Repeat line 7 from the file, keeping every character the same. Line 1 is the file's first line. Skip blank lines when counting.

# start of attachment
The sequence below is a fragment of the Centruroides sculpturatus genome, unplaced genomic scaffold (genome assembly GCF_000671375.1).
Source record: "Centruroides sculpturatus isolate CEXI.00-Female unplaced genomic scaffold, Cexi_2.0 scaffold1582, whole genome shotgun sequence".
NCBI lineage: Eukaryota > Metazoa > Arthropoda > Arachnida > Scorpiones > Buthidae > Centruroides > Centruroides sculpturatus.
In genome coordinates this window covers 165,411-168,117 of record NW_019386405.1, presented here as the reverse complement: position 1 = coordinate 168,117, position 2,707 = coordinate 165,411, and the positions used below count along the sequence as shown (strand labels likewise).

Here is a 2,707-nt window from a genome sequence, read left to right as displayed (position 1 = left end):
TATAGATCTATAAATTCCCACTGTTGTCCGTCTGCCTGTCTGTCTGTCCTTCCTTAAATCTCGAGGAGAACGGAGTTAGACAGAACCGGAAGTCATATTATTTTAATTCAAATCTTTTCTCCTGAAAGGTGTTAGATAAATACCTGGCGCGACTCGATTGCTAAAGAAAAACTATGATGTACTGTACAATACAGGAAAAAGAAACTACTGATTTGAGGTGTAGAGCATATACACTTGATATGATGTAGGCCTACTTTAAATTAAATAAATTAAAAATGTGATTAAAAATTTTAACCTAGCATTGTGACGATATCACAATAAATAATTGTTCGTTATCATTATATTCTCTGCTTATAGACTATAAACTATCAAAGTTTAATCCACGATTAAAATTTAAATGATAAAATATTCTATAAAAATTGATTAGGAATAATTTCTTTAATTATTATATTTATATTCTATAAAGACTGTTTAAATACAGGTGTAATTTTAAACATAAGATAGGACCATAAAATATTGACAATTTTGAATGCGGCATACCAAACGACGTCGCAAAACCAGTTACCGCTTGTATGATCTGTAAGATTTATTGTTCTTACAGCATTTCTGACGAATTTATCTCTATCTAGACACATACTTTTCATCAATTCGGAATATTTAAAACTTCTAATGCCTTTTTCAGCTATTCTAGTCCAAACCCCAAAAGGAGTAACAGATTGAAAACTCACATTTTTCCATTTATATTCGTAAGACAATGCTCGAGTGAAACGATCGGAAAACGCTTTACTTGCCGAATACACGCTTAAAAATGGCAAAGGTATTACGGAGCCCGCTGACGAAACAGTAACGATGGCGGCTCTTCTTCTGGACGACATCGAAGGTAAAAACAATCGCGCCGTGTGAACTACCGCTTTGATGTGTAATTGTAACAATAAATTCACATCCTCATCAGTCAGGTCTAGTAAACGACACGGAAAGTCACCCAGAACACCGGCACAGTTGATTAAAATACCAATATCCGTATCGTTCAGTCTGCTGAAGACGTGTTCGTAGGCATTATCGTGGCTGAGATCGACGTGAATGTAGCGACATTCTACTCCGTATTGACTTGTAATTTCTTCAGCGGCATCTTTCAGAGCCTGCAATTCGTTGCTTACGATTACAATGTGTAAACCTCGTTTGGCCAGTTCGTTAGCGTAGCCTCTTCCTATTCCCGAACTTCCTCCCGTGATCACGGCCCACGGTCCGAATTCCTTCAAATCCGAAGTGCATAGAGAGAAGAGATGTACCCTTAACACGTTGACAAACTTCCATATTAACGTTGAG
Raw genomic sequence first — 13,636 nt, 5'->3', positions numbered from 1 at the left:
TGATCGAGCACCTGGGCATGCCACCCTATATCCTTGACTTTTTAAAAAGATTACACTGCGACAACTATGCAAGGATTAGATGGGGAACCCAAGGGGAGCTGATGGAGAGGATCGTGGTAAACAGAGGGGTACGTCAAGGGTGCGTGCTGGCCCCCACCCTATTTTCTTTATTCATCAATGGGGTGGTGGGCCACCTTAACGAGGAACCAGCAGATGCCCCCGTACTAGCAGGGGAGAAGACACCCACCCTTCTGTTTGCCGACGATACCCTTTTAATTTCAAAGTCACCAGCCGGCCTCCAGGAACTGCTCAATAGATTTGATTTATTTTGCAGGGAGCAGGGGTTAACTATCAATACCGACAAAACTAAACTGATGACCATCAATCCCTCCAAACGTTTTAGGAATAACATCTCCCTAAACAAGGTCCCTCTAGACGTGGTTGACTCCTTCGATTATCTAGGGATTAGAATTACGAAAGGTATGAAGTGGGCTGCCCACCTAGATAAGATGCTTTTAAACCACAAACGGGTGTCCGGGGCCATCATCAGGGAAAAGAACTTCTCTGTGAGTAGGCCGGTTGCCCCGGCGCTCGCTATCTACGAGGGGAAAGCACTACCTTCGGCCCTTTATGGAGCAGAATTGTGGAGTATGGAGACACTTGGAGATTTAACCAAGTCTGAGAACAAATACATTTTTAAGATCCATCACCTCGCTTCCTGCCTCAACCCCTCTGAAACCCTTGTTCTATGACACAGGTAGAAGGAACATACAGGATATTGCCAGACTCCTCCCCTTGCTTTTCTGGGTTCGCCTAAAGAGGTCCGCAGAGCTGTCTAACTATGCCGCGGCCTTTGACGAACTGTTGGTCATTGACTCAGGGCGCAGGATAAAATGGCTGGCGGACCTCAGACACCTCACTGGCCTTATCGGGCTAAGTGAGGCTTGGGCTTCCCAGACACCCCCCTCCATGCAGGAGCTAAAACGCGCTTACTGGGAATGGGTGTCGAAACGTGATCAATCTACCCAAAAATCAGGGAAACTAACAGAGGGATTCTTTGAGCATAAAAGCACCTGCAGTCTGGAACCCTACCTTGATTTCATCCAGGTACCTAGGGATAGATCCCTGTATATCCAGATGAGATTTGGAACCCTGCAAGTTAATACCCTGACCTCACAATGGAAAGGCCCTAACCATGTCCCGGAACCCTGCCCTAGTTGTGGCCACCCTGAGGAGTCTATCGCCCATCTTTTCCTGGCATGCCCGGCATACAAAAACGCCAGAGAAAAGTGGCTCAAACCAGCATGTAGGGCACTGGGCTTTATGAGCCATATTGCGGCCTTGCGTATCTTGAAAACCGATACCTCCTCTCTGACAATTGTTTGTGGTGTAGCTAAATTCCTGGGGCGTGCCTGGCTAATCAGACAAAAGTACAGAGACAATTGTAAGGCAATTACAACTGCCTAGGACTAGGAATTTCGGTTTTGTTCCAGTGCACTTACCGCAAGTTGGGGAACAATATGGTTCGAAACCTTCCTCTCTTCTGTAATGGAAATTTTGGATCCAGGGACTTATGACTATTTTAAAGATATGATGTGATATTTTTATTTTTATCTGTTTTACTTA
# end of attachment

Raw genomic sequence first — 13,636 nt, 5'->3', positions numbered from 1 at the left: